“We also developed 24 parks and public spaces including footpaths in four spots,” he added.

DNCC director general Mizanur Rahman (deputy secretary) (transport), said both the mayors have been working on launching Nagar Paribahan.

Notably, Dhaka Nagar Paribahan was launched from Ghatarchar to Kanchpur with 50 buses on 26 December last year. Dhaka South City Corporation (DSCC) mayor Sheikh Fazle Noor Taposh announced on 7 February that Nagar Paribahan will be launched on three more routes after the 21st meeting of the bus route rationalisation committee.

In reply to whether there is any specific plan for a gender inclusive city, Mizanur Rahman said, “We already worked on it and will work on this in future too”.

He said BRTA regulate these issues related to transport.

The government can take up initiative, even if it incurs loss, to operate few bus services during office hours exclusively for female passengers. Every private bus company can be directed to operate a particular percentage of buses exclusively for women only during peak hours
Sarwar Alam, BRTA director

When asked about whether there is any plan to increase public transport, BRTA director, Sarwar Alam (joint secretary) (enforcement), said, “You should ask this question to our transport minister. Even the BRTA chairman cannot answer this question as it is a decision determined by government policy.”

“It is not that there is no initiative targeting gender or people with special needs in our policy,” he said, acknowledging women’s problems in public transport.

“Male passengers struggle to get on public transport, and it is indeed much more difficult for women. Women with higher incomes can take CNG-run auto rickshaws or taxis to work which is costlier, but what about low-income women?”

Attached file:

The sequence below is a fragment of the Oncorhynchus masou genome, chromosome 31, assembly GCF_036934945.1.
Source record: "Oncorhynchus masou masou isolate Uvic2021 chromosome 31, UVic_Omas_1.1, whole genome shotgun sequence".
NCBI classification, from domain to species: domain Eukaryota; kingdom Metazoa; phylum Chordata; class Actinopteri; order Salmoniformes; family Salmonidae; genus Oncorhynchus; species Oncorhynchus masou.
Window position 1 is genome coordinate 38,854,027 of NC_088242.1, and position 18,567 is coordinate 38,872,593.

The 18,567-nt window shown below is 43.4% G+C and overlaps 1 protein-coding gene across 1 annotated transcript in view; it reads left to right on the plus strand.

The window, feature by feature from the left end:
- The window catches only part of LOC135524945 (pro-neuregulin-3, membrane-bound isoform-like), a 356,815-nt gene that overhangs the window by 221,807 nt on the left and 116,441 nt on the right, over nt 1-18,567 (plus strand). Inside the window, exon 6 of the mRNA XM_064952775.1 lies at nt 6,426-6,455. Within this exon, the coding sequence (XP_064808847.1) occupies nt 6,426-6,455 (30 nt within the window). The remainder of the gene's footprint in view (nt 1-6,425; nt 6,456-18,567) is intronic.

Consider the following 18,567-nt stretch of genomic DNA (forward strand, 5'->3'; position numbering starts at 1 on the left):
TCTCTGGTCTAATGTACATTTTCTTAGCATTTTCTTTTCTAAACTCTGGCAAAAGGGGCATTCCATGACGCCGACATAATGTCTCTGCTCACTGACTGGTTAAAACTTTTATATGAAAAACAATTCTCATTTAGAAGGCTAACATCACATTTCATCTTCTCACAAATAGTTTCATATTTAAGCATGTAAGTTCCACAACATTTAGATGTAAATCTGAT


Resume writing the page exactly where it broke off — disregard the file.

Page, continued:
Sarwar Alam suggested an increase in the number of dedicated seats and to ensure proper use of these.

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“The government can take up initiative, even if it incurs loss, to operate few bus services during office hours exclusively for female passengers. Every private bus company can be directed to operate a particular percentage of buses exclusively for women only during peak hours,” he said.

“As the regulator body, we will take the project up if the government makes a policy to expand the service, discuss with the owner’s association and pressurise them,” he added.

According to the latest data of World Population Review, Dhaka has a population of over 20 million, a significant part of which commutes every day. As per BRTA, the number of registered buses in the city till August 2021 was only 36,978 which is only 2 per cent of the total registered vehicles. Only 849 buses were registered till August in 2021 which was 1792 the previous year, according to the BRTA.

Security

Suraiya Akter (pseudonym) a teacher of Badda Alatunnesa Higher Secondary School said, a couple of years back a man harassed her in a public bus when she was on her way to college.

“I slapped the man hard. But not all the girls are strong like me. There are numerous women who simply bear such misbehaviour,” she said.

Nargis Nahar, the woman working at Sonali Bank said, “I was standing in front of Mausoleum of Three Leaders, waiting for a friend. Two motorbikes suddenly stopped and the riders started catcalling. The street lights were very dim. They were passing obscene comments about my body and attire. The people around did not say anything or protest.”

Asked whether Dhaka is gender blind, the president of Mahila Parishad, Fauzia Moslem, said that they don’t even think about the concept of gender, forget about being blind or biased

Another woman, Sadia Sheikh, who recently completed her Masters from University of Liberal Arts Bangladesh (ULAB) said, “I was on my way home by rickshaw at around 10:00pm. When the rickshaw reached Mohammadpur Town Hall, a middle-aged man abused me, commenting on my body.”

A student of Begum Badrunnessa Government Girls College, who does not want to be named said, “A man was leaning over me and groping me in the bus on my way to college two months ago. When I protested, the assistant and other passengers including the perpetrator started insulting me saying, “If you have any problems, why don’t you travel by private transport?”

According to a study, ‘Safe Road for Women: Reducing Sexual Harassment and Road Crash in Bangladesh’ conducted in 2018 by the development organisation BRAC, 94 per cent women commuting in public transport in Bangladesh have experienced sexual harassment in verbal, physical and other forms.